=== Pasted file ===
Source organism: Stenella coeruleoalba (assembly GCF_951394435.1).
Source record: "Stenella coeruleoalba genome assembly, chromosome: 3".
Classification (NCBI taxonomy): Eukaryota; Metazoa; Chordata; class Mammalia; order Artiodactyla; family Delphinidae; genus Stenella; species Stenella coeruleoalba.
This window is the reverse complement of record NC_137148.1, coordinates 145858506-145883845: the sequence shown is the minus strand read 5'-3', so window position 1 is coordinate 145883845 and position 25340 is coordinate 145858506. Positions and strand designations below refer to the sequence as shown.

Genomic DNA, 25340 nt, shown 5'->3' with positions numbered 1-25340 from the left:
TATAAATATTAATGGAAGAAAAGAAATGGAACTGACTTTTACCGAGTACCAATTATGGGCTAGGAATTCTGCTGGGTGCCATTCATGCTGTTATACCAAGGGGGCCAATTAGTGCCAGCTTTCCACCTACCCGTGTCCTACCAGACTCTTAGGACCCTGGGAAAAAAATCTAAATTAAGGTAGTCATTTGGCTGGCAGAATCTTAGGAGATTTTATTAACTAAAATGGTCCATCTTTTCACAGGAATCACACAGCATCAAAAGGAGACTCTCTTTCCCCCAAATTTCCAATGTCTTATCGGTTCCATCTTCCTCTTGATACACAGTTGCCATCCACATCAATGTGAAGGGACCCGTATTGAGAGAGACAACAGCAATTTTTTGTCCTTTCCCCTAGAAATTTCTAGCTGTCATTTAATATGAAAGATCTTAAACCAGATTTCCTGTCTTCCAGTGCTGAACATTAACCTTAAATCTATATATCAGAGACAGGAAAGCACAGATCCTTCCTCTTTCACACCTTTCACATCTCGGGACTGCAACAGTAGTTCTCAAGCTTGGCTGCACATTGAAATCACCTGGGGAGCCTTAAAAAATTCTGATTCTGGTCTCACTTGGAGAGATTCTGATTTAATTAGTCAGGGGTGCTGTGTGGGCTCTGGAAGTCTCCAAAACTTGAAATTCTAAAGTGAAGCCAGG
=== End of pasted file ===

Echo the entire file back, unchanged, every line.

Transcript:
Source organism: Stenella coeruleoalba (assembly GCF_951394435.1).
Source record: "Stenella coeruleoalba genome assembly, chromosome: 3".
Classification (NCBI taxonomy): Eukaryota; Metazoa; Chordata; class Mammalia; order Artiodactyla; family Delphinidae; genus Stenella; species Stenella coeruleoalba.
This window is the reverse complement of record NC_137148.1, coordinates 145858506-145883845: the sequence shown is the minus strand read 5'-3', so window position 1 is coordinate 145883845 and position 25340 is coordinate 145858506. Positions and strand designations below refer to the sequence as shown.

Genomic DNA, 25340 nt, shown 5'->3' with positions numbered 1-25340 from the left:
TATAAATATTAATGGAAGAAAAGAAATGGAACTGACTTTTACCGAGTACCAATTATGGGCTAGGAATTCTGCTGGGTGCCATTCATGCTGTTATACCAAGGGGGCCAATTAGTGCCAGCTTTCCACCTACCCGTGTCCTACCAGACTCTTAGGACCCTGGGAAAAAAATCTAAATTAAGGTAGTCATTTGGCTGGCAGAATCTTAGGAGATTTTATTAACTAAAATGGTCCATCTTTTCACAGGAATCACACAGCATCAAAAGGAGACTCTCTTTCCCCCAAATTTCCAATGTCTTATCGGTTCCATCTTCCTCTTGATACACAGTTGCCATCCACATCAATGTGAAGGGACCCGTATTGAGAGAGACAACAGCAATTTTTTGTCCTTTCCCCTAGAAATTTCTAGCTGTCATTTAATATGAAAGATCTTAAACCAGATTTCCTGTCTTCCAGTGCTGAACATTAACCTTAAATCTATATATCAGAGACAGGAAAGCACAGATCCTTCCTCTTTCACACCTTTCACATCTCGGGACTGCAACAGTAGTTCTCAAGCTTGGCTGCACATTGAAATCACCTGGGGAGCCTTAAAAAATTCTGATTCTGGTCTCACTTGGAGAGATTCTGATTTAATTAGTCAGGGGTGCTGTGTGGGCTCTGGAAGTCTCCAAAACTTGAAATTCTAAAGTGAAGCCAGG